Tuesday, March 1, 2011

Yo momma so old, she was born when the Dead Sea was just getting sick.


February 9th was our 4th day in the Holy Lands. We visited Mount Bental, the Golan Heights, Tel Dan, Caesarea Phillipi, and a museum with the "Jesus Boat".
Mount Bental is a mountain in the middle of the Goshen Heights. It is an area with a double portion of political and religious strife. The Goshen Heights are mine fields. Active mine fields. Miles and miles of land just sitting there with high powered explosived lying in wait. After years of Syrian and Israeli conflict the fields were handed over to Israel. Yay lots of land... oh wait. There are thousands of mines underneath the ground? Perfect. Don't worry or anything. It's not like we walked through them or anything. We just drove on the high way by the fields up to Mount Bental. From the top of the mountain we could look over into Syria and Lebanon. There was a coffee shop, lookout point, and tourist shop on top of the mountain as well as military bunkers and a camp for UN soldiers who are stationed to keep the peace in such a volitile area. At one of our stops on the tour of Tel Dan we looked out over a valley toward the border of Lebanon. Two years ago there was a war here. Two countries that despise each other sent young men to kill each other in this field just two years ago. And there we were, 30 college kids from America standing listening to facts, taking notes in a moleskin journal, and snapping pictures with out digital cameras. It is difficult to understand the hate and strife in this area. It is difficult to understand the conflict, nevermind any possible solution.
Our next stop after Tel Dan and seeing the head waters of the Jordan River was in Caeserea Phillipi. I was really looking forward to this stop. Several years ago I heard a lesson on this place and the biblical account in Matthew 16:13-20. When Jesus took his disciples to this place it was the equivalent of your Youth Minister taking the youth group to Las Vegas... Can you say fired?! This place is a Pan worship site. There are carving in the stone where idols used to sit and where people would gather for pagan rituals in worship of the god Pan (the god who's name gave us the term panic). This place was evil. The spring that flow out of the mouth of a cave in the rock was thought to be the gates of Hades. Jesus brings the disciples here and asks who people say he is. It is probably here that Peter confesses that Jesus is the Christ to which Jesus replies "on this rock I will buld my church, and the gates of Hades will not overcome it." Woah. Right? Can you imagine sitting at this place thinking about how much trouble you would be in if your mom found out your'e here, and then Jesus declares that he can build his church and kingdom over such a place and that the gates of Hades don't stand a chance. I love it.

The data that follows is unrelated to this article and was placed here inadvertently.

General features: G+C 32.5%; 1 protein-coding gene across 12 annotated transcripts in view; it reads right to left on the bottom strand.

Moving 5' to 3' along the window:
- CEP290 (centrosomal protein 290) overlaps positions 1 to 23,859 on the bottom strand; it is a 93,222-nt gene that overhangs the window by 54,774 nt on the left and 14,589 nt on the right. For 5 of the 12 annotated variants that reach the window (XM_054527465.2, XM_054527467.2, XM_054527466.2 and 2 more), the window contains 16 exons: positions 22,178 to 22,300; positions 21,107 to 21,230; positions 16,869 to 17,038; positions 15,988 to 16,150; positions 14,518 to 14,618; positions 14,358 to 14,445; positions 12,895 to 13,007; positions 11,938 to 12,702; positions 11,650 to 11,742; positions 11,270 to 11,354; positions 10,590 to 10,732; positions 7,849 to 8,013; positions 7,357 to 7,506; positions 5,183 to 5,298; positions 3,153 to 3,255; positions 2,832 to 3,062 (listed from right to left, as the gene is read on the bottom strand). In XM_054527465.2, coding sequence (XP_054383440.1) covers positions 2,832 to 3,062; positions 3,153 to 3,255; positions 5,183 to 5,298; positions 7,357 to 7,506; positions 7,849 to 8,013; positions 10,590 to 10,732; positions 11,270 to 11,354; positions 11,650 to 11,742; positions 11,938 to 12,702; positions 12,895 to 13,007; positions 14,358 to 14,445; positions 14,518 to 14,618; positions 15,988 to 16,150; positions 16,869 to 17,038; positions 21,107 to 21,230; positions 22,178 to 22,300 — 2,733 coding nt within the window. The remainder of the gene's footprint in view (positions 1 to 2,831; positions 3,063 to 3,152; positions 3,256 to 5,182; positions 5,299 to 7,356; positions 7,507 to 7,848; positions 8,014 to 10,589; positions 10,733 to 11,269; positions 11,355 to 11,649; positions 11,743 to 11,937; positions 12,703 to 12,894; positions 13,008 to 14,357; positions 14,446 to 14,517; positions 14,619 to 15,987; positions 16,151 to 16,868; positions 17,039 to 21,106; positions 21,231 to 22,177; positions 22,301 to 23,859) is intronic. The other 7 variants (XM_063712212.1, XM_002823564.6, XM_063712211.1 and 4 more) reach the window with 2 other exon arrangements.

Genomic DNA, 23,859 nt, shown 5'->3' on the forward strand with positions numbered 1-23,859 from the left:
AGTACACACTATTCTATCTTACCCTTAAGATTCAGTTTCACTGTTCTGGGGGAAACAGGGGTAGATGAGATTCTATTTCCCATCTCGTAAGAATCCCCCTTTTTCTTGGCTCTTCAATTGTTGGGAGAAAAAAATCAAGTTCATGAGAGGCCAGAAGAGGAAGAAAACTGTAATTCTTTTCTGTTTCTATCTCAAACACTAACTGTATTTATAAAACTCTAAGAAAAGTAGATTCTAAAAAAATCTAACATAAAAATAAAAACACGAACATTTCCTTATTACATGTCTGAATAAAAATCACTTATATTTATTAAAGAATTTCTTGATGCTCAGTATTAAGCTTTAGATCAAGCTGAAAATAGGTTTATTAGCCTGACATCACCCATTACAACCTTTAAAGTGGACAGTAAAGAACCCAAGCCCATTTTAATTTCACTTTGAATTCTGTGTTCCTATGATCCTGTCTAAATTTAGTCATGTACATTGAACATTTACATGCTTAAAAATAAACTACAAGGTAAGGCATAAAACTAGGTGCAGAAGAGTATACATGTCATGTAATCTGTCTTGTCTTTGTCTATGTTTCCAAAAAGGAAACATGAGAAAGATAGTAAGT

As if that weren't a great way to end the day, we headed back to the Galilee region to a museum with the "Jesus boat". In this museum they have a boat found and excavated from the Sea of Galilee in 1986. It is dated back to the 1st Century AD. It is amazingly well preserved. It is made of 12 different woods imported from around the middle eastern region. Archaeologists say it is a miracle that this boat exists in such good condition after such a long time. After seeing the boat, we had a Yossi moment (extraordinary moments in the tour, that because of our guide Yossi, we get to experience unlike any other 'normal tour'). Yossi snuck us down into the basement of the museum into the head archaeologist's workshop. They are close friends, and even though he was out of town, Yossi 'broke into his office' and gave us a tour of the different project that are in progress. There were shelves and shelves of pottery and boxes all waiting to be sifted through and pieced together and catalogued . I touched pottery from the 1st Century BC. And to conclude my day I skipped rocks on the Sea of Galilee. All of the posts get increasingly surreal.

On top of Mount Tabor overlooking Syria and Lebanon

Last night by the Sea of Galilee

February 10th we moved out of the fertile land of Galilee and into the desert. We started our morning by the Jordan River and continued to Mount Tabor (of the Transfiguration), the valley of Armageddon, Bet Shean, a passing glance and Jerico, and stopping for the night at a Kibbutz by the Dead Sea.  My tow favorite things from this day were Bet Shean and Mount Tabor. On this portion of our tour I was not in the best mood, because I had a cold which later spread  and made its rounds through the rest of the HUG group when we returned to Greece. Despite the sore throat, stuffy head, and punding head ache I really loved this day in our trip. Bet Shean is the second oldest city in Israel (behind Jerico). It is a huge ancient city with more ruins than any place we have seen thus far. It was the capital city of the Decapolis from the biblical times. It was the center of Roman culture and entertainment in this part of the empire. There is a huge bath house, a beautiful theater, an amazing central road lined with gigantic columns. Being the math nerd that I am, I was so impressed with the science and ingenuity that went into building such amazing structures that are flawless and long lasting. The massive excavated city we walked around is only estimated to be 20% of the ancient city. I was so impressed by only 1/5?! I can't imagine what it must have been like in its glory days. That would have been an astonishing thing to behold.